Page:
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Grand Rapids in 1856

Scene of early Grand Rapids viewed from the...

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Fifty Years Ago

Fifty Years Ago

GRHC - September 23rd, 2013

The "Knockout Polio" drive began in September of 1963. Approximately 320,000 people in Kent County participated, 86% of the population, and took the two drops of vaccine placed on a sugar cube.


Six polio cases had already been reported in Kent County between August and September of 1963 when the “Knockout Polio” drive began. Sixty-eight vaccine stations were set up at schools, churches, and a few businesses throughout Kent County. Members of the Grand Valley 11-Meter Club offered free rides in their radio-equipped cars, which took people to the clinics and returned them home.

Vaccine was free for everyone under age 18. Adults could contribute 25 cents to help reimburse the National Foundation, which underwrote the cost of adult vaccine, but no one was turned away. Two drops of vaccine were placed on a sugar cube, which could be swallowed with water, soft drinks, or taken plain. It was stressed that everyone over 2 months of age take the vaccine, whether or not they had already been vaccinated with the injected Salk Vaccine, developed by Dr. Jonas Salk. The oral vaccine would prevent people from being carriers of the disease; the Salk vaccine did not. Two more vaccine days were scheduled, about six-weeks apart, to cover Type Two and Type Three polio, also killers and cripplers.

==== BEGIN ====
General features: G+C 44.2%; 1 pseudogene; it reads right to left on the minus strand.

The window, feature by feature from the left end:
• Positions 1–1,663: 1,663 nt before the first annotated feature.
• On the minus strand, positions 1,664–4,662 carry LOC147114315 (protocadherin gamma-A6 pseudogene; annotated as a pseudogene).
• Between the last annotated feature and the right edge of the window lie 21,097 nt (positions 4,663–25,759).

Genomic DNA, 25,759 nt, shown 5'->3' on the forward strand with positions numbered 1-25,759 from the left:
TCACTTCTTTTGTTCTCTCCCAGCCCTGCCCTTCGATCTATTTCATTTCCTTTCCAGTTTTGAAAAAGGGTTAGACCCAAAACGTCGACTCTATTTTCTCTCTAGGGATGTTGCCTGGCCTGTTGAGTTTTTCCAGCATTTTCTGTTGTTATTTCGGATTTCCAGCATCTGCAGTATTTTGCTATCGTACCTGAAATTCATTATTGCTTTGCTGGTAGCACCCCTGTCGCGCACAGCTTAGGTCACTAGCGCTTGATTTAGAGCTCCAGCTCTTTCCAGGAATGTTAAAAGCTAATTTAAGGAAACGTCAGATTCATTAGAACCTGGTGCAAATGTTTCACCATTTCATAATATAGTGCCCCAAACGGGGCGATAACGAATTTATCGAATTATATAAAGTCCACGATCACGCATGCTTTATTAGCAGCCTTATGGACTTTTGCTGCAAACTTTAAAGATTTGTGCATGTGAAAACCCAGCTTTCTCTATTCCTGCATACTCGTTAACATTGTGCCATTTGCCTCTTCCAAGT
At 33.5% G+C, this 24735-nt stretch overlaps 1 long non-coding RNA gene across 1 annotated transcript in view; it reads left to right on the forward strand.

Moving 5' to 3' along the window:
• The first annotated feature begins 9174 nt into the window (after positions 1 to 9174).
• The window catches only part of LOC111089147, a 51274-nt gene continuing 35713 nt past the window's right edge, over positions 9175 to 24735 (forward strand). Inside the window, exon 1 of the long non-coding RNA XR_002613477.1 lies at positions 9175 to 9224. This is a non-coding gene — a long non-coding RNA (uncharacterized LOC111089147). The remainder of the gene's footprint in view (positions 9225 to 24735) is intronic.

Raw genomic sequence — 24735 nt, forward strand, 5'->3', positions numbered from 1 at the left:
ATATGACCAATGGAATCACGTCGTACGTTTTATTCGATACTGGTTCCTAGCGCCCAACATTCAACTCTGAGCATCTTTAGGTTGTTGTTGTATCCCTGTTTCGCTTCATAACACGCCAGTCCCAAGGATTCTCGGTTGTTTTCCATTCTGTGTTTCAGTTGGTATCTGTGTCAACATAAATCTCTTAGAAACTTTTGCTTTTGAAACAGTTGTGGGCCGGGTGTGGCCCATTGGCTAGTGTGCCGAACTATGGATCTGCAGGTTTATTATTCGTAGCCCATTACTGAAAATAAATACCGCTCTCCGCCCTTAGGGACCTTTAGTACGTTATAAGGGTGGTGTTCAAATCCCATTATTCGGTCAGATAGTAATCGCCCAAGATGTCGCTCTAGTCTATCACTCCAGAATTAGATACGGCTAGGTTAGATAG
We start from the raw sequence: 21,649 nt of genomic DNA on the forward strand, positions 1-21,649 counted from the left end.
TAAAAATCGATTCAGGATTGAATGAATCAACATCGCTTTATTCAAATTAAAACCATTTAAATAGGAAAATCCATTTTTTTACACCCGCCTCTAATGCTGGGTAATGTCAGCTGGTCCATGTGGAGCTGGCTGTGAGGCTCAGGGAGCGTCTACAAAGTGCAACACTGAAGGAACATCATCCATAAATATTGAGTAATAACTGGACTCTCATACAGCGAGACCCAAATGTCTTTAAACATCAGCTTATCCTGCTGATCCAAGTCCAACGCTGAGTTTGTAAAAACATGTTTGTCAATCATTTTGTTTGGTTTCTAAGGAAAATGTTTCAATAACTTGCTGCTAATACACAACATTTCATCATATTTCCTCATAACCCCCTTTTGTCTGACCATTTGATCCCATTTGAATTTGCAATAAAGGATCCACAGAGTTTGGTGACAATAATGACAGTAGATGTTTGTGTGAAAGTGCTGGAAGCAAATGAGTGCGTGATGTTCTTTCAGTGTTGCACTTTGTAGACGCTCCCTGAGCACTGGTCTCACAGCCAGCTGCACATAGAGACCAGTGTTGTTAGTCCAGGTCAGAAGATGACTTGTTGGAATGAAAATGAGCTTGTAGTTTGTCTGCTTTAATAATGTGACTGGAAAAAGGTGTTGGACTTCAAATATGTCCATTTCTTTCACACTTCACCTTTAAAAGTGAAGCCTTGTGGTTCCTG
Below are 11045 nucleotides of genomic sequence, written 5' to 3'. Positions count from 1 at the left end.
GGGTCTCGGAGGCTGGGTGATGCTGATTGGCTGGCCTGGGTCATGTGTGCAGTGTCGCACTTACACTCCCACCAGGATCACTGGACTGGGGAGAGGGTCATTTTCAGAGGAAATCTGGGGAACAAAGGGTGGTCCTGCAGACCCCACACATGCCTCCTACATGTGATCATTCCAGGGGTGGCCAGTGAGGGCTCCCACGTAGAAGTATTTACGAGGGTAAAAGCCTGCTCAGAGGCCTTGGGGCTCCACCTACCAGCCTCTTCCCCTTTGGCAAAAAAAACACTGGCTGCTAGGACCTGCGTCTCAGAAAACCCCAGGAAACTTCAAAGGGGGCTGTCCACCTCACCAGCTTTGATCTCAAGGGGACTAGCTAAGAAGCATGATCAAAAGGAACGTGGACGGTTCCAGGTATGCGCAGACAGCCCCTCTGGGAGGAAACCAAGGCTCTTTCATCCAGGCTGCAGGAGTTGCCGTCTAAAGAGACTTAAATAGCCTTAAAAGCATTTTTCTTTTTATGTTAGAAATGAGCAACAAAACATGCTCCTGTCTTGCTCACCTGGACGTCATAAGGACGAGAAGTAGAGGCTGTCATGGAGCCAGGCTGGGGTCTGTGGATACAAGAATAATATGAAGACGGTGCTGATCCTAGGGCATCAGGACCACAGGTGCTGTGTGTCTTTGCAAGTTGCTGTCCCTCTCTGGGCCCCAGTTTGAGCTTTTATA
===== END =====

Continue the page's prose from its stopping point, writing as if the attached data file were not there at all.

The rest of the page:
The Saturday turnout for “Knockout Polio” was tremendous. Approximately 320,000 people participated, which was 86% of the county’s estimated population of 370,000. Voluntary contributions and donations from adults, who had been asked to contribute 25 cents, totaled approximately $60,000, and required two police cruisers to move the moneybags to area banks.



Full Details

TitleFifty Years Ago
KeywordsWYCE; radio; Grand Rapids; Historical Commission; Polio; Salk Vaccine
Pubdate StringSeptember 23rd, 2013

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